The woman who coached the USWNT to a 5-2 World Cup victory over Japan, Jill Ellis, was nominated in the FIFA World Coach of the Year for Women’s Football category.

Nominated alongside Lloyd are Japan’s Aya Miyama, a member of the silver-medal winning team at the London Olympics, and Germany’s Celia Sasic, a bronze medalist at the 2008 Beijing Olympics.

Both Lloyd and Miyama are expected to represent their countries again at the 2016 Rio Olympics, while Sasic retired after the 2015 World Cup.

Only two American women have been named the FIFA World Player of the Year–Abby Wambach in 2012 (when Lloyd was also a semifinalist) and Mia Hamm in both 2001 and 2002.

Lloyd is already racking up a long list of honors in 2015. In addition to earning the Golden Ball Award at the World Cup, she’s nominated by Sports Illustrated for Sportsman of the Year and will be honored on December 2nd by the March of Dimes as their Sportswoman of the Year.

Ellis has been USWNT head coach since May 2014, but has a long Olympic history with the team. At the 2000 Sydney Olympics she was a scout, and then was assistant coach to Pia Sundhage at the 2008 and 2012 Olympics. She also served as the interim coach at the end of 2012 after Sundhage left to coach for Sweden, and again when Tom Sermanni was fired in April 2014. She is expected to be the head coach at the 2016 Games.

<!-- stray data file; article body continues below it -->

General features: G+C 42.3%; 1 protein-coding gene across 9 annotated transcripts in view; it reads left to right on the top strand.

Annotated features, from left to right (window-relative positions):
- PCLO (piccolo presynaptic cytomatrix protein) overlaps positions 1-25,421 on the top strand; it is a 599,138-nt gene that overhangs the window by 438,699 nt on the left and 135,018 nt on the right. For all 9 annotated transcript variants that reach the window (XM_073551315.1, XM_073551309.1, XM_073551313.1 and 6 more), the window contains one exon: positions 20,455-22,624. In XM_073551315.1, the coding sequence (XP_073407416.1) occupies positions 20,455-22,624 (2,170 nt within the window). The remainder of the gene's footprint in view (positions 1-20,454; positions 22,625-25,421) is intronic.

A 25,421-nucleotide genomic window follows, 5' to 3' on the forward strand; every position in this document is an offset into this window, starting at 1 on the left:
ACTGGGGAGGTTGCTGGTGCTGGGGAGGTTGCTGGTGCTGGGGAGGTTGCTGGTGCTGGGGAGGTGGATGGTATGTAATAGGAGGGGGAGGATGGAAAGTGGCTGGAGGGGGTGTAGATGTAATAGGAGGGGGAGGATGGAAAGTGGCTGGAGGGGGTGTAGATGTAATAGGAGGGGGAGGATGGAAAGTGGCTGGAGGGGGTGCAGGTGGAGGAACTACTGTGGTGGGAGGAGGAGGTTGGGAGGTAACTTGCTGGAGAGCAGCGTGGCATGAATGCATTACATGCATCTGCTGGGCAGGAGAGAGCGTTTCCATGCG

The other nominees for FIFA World Coach of the Year are England’s Mark Sampson and Japan’s Norio Sasak.

The awards are voted on by team captains, coaches and the media, and will be announced on January 11th. The Ballon d’Or winner will also be announced. The three finalists for the top honor on the men’s side are Neymar, Lionel Messi and Cristiano Ronaldo.